According to a report in the Wall Street Journal, designated banks and trading houses were paying $7-$8 an ounce more to get gold from international suppliers – about five times the premium that retailers normally paid for imported gold during peak season.
Happy customers notwithstanding, the sharp decline in gold prices is expected to give an “unexpected” surge to the Indian economy.
According to the Indian prime minister’s Economic Advisory Council (PMEAC) chairman, C. Rangarajan, the lower prices of gold combined with the falling prices of crude oil will have favorable impact on the economy, especially the high current account deficit and the overall Balance of Payment (BoP) position. Gold and crude account for about 45 percent of the country’s total imports.
But not everyone is happy with the slide in prices.
Gold loan companies like Muthoot Finance, one of the leaders in this business, may bear the brunt of the lower prices.
These companies give loans against mortgaged gold. When retail standard gold prices were at a high of approximately US $553 per 10 grams, these companies had taken them in as collateral of a certain value, but with prices dropping, naturally, the collateral gold value, too, has come down.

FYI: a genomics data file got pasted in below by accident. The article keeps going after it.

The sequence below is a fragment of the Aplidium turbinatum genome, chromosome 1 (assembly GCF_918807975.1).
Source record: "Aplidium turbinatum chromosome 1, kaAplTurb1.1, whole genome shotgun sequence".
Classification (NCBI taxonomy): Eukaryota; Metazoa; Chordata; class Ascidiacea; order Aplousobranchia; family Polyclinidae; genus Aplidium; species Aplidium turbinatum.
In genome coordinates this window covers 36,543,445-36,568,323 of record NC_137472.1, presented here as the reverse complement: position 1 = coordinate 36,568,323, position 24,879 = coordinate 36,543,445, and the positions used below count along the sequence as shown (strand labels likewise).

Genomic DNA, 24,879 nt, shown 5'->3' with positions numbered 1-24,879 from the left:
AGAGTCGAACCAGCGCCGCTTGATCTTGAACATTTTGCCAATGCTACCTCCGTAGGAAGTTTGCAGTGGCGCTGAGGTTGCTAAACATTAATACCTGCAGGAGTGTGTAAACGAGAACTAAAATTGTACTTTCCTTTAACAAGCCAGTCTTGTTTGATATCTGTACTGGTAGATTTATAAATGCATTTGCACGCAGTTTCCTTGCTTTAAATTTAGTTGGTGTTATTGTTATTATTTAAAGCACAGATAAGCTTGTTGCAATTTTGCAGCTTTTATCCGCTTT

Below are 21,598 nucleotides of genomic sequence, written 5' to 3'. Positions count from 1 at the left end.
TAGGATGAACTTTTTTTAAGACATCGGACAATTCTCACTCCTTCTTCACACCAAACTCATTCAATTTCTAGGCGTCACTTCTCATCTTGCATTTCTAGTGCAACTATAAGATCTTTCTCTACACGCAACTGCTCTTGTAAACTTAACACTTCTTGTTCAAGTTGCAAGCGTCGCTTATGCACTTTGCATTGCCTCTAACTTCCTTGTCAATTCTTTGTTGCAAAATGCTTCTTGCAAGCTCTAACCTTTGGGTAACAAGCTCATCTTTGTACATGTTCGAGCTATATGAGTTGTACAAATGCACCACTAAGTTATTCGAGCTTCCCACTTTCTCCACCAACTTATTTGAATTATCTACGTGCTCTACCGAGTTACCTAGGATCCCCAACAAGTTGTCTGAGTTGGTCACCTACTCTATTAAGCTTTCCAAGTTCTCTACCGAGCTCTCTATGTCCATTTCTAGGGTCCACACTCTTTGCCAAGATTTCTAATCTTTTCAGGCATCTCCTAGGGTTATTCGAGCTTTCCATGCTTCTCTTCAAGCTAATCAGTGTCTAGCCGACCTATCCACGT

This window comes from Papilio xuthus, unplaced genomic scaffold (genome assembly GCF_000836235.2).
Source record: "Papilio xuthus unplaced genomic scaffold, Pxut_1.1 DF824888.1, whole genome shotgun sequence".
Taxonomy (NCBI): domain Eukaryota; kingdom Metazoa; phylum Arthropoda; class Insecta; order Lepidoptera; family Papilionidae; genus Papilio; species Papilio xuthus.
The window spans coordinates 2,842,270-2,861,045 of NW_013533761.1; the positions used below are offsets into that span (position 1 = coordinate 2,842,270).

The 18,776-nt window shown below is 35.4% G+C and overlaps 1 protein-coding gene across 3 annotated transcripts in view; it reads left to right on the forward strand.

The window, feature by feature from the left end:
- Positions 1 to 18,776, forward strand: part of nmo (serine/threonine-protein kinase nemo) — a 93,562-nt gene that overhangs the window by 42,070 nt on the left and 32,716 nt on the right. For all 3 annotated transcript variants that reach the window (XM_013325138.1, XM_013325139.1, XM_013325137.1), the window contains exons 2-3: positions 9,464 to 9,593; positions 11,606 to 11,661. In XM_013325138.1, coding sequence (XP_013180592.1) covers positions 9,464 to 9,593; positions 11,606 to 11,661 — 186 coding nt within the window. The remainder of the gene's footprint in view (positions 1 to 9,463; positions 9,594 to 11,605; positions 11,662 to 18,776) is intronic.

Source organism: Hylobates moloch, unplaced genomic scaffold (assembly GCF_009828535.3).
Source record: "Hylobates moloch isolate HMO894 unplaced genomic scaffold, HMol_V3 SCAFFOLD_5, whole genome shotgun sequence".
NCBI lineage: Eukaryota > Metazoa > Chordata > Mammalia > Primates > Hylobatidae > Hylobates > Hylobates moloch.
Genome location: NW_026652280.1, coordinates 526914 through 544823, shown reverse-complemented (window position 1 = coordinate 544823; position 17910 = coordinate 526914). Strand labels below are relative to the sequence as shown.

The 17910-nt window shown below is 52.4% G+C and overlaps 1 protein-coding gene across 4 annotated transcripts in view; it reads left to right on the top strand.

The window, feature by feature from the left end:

There is little that these kinds of companies can do for the time being, except pretty much just pray that prices go back to previous levels.
Muthoot officials have clarified that they had factored in a fluctuation of about 20 percent in gold prices in their business model. Also, they were only financing household jewelry, so apparently, the impact on their business is not that huge. But if prices fall below that threshold, as they are expected to, what happens to the business models of such companies is anybody’s guess.
For the rest of the world, Indians buying gold could eventually turn out be a good thing. Past history shows that stepped-up demand from India eventually pulls up global gold prices. So if the current gold-buying spree in India continues, it could support higher gold price levels.
Sohrab Darabshaw contributes an Indian perspective to MetalMiner.